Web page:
Sugar. It sits there, dormant, nestled in a small bowl or serving-size packet, waiting to be spooned into a cup of coffee or tea; spread across some cereal; or dropped into a recipe for cake, pie, or other scrumptious treat in the making. It is so readily available, so easy to use, so irresistibly tasty. But few people stop to realize the enormous economic, social, political, even military, upheaval this simple-looking, widely popular food enhancer has caused in many parts of the world. In the seventeenth and eighteenth centuries, even into the nineteenth century and early decades of the twentieth, sugar cane was a preeminent crop upon which economies succeeded or failed, societies grew, and money flowed like . . . well, sugar! A region particularly impacted by sugar was the volcanic islands of the Caribbeanvirgin soil enriched by crushed coral and limestone, and blessed by unlimited sunshine. The result was soil so rich for planting that the necklace of island colonies and small nation-states became a massive source of the worlds supply of sugar. Antiguas 108 square miles, an island of undulating hills and indented coastline, fell into this category.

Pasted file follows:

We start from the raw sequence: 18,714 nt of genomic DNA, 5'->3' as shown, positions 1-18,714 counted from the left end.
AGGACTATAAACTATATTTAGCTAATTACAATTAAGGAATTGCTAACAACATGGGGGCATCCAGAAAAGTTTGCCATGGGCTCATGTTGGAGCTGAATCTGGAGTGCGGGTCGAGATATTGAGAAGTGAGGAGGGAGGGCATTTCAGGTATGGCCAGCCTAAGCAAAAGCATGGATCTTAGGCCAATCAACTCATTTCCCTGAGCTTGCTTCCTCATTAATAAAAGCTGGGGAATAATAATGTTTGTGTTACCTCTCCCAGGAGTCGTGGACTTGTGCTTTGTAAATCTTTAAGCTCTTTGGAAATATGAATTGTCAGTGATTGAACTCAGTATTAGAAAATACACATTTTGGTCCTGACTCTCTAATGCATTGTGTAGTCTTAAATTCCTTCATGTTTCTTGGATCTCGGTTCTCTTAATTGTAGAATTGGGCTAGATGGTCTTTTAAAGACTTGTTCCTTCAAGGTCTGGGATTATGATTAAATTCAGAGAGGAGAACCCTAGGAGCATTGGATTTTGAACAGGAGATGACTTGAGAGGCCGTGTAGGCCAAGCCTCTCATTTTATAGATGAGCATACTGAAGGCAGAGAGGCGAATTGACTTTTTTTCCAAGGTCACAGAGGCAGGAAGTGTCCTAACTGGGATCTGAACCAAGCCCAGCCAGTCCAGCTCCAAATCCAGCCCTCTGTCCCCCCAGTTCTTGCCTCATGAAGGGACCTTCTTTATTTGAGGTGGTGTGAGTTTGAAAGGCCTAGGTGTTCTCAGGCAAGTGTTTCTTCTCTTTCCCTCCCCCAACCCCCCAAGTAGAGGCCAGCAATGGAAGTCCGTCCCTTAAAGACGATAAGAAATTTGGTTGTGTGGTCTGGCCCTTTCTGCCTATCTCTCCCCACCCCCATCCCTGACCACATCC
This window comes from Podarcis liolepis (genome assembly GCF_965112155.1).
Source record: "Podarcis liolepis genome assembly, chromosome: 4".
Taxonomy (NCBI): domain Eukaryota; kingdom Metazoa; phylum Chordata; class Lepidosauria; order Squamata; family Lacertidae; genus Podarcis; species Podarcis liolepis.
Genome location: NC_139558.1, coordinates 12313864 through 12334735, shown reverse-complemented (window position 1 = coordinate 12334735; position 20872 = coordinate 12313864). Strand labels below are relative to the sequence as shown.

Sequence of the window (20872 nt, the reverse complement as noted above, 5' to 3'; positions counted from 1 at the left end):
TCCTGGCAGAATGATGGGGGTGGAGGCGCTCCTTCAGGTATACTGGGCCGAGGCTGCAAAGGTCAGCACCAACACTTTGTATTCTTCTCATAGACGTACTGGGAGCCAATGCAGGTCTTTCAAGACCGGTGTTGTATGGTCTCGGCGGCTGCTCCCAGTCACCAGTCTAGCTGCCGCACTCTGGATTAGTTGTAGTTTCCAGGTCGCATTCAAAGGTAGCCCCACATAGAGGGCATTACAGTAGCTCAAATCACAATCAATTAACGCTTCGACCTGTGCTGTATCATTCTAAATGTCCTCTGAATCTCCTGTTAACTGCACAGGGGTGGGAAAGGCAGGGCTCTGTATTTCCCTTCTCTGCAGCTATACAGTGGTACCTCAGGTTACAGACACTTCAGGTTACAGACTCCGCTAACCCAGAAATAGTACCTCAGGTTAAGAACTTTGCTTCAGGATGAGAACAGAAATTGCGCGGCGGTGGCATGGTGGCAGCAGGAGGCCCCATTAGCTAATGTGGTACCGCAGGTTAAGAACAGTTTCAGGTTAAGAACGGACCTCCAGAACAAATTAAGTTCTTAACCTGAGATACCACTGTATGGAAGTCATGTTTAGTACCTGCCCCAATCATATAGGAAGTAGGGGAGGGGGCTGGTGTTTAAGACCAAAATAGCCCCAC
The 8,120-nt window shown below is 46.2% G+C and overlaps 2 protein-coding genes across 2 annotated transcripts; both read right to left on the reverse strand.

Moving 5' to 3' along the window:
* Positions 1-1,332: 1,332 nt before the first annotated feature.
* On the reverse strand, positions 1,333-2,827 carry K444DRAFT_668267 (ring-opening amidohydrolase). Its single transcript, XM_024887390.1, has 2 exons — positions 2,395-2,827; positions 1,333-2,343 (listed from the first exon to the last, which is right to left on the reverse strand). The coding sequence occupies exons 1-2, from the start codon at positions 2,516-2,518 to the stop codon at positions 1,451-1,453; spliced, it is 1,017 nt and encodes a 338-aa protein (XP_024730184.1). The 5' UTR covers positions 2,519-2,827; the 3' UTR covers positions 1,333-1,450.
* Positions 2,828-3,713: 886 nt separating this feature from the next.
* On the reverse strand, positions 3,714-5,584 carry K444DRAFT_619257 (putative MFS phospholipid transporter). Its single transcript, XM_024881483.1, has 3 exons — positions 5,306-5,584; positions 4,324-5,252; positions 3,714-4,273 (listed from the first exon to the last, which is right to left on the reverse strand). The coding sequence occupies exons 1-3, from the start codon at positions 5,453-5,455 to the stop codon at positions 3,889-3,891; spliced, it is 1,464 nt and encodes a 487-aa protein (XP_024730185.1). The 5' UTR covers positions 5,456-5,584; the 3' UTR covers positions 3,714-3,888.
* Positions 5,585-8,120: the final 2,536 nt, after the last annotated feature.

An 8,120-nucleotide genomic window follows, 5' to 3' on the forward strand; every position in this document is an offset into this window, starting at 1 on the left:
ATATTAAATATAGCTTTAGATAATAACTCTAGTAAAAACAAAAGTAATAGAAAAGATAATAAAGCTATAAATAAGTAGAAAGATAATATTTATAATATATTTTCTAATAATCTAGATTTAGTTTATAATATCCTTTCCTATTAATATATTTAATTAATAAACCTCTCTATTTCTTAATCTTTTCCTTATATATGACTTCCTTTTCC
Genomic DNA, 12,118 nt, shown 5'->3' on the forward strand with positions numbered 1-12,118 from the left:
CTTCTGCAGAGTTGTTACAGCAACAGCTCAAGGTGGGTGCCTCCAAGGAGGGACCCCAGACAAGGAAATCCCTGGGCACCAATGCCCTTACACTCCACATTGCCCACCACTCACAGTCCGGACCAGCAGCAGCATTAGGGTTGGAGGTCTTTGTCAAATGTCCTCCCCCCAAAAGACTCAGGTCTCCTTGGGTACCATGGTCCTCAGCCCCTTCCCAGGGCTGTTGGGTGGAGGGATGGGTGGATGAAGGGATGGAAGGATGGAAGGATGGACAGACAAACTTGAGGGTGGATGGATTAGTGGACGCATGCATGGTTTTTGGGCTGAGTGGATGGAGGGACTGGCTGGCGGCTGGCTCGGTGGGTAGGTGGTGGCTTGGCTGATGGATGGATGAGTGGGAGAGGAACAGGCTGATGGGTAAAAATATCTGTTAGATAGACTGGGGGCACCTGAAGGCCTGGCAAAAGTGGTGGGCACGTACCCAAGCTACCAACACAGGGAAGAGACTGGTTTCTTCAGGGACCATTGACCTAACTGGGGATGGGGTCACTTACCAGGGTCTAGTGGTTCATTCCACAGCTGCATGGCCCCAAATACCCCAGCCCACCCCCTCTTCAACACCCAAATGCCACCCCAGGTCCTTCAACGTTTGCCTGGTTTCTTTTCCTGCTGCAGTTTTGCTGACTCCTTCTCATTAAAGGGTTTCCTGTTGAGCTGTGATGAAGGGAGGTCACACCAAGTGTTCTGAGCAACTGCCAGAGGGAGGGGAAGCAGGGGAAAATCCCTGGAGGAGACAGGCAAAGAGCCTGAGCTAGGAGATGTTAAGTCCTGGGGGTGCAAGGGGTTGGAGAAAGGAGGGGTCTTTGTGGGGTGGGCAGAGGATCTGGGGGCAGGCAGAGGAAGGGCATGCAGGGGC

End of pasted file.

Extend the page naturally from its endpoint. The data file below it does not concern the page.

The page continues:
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About the Author
Eduardo Casalins is an Argentinean journalist who specializes in gastronomy, nutrition, and health. He contributes to various magazines in Argentina and is the author of various books on these topics.